However, there are a lot of laws that dictate what I can and can’t do with my own body.  Take, for example, laws that prevent me from consuming raw milk.  Personally, I think it’s not a smart thing to do.  However, I still believe I should have the right to consume it if I so choose.  After all, consuming non-pastuerized milk hurts no one but myself.

Many people can see that, and agree with me.  However, many of those same people will argue that drug use is a whole other ball game.  After all, they say, drugs create a whole world of crime around it.  That is true…but only because of prohibition.  There is zero evidence that legalizing drugs would do anything but decrease the crime that surrounds drugs.

Why I Am A Gun Owner And You Should Be Too

I spent my Easter at a shooting range about an hour west of my home. My wife had to work and I did not have plans to see family, so had some extra time to occupy myself with. I decided to put that extra time to use breaking a shotgun I purchased about a month for home defense. While my shoulder handled the 2 1/2 inch target shells pretty well, the 3 inch magnum 00 buckshot I shot pretty much made it raw.

While on my way to and from the range is a drive down a Mississippi country highway that takes me through mostly timberland and cattle country. While on that drive I got to thinking why I love guns so much. Was it because I liked the sensation and the sounds and smells of an explosion? If it was, I can get that thrill by using fireworks and I don’t buy fireworks. While I do enjoy shooting, the enjoyment alone obviously can’t be the reason why. I’m also not a hunter, so obviously that’s not why I own guns. The reason why I own firearms is simply because I can.

All throughout history, what has distinguished a free man from a slave or even a subject is the ability to possess and own weapons, or as the Second Amendment of the United States Constitution puts it, “to keep and bear arms”. You’re probably asking yourself, “how is this relevant in an age of tanks, drones, jet fighters, and other high-tech weapons?” Well, all those fancy weapons are controlled by people and all people die just the same once you strip away all the fancy technology. There are numerous examples of that in the 20th and already in the 21st century from France to Afghanistan. Subduing a free people, especially a well-armed people, is still very difficult.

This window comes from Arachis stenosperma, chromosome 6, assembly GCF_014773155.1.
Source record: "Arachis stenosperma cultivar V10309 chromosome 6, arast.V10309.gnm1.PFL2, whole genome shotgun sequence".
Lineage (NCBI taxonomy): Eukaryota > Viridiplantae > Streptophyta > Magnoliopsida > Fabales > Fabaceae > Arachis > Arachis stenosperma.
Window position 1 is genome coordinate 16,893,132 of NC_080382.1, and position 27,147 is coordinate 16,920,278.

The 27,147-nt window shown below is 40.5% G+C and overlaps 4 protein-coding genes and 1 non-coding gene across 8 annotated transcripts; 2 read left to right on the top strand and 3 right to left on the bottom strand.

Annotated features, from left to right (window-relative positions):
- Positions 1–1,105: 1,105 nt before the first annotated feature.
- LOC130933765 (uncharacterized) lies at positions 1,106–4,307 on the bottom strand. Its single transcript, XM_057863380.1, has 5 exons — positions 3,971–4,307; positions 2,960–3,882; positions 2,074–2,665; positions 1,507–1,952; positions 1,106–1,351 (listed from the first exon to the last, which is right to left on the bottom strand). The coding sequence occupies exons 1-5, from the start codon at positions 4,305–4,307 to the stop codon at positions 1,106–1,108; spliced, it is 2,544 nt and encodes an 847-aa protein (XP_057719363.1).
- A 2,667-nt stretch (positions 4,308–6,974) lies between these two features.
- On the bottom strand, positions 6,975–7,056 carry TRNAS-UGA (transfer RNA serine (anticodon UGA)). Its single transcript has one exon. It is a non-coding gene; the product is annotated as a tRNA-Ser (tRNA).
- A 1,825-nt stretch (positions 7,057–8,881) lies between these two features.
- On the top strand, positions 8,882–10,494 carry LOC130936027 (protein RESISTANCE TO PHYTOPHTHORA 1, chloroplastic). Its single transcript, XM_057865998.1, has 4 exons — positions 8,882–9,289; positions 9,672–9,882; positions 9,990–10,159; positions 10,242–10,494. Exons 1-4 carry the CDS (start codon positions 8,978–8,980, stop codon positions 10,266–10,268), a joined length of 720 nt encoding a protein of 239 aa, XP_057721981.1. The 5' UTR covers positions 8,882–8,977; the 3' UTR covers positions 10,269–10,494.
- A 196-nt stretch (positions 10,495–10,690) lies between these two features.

Now the three types of guns you should own are; a .22 Long Rifle caliber weapon for simple and cheap marksmanship practice, a home and/or self defense weapon(s), and a militia duty weapon (aka a homeland security rifle).

Predictions on the ObamaCare case

The case against the Patient Protection and Affordable Care Act (PPACA) — what we often refer to as ObamaCare — is in the books. Members of the Supreme Court will cast their initial votes today than begin their deliberations, issuing their rulings — likely in four parts — at the end of the term in June.

It’s hard to make predictions about which way a majority of the Supreme Court, particularly Justice Anthony Kennedy, is going to go on the individual mandate and severability. But as has been noted by Jim Antle and Stephen Richer, many legal pundits never took the case seriously and now seem out-of-touch due to how close the end result is likely to be, no matter whether liberty prevails or statism hacks away another limited government principle from the Constitution.

Admittedly, I wasn’t going to write any predictions about the case simply because I don’t want to get my hopes up. But over at the National Review, Daniel Foster has given his predictions based on what we read and heard from oral arguments. He believes the Supreme Court will overturn the mandate, but split on severability, which he says will lead to “Chief Justice Roberts ask[ing] one of the liberal justices to write the operative opinion as a way of extending an olive branch.”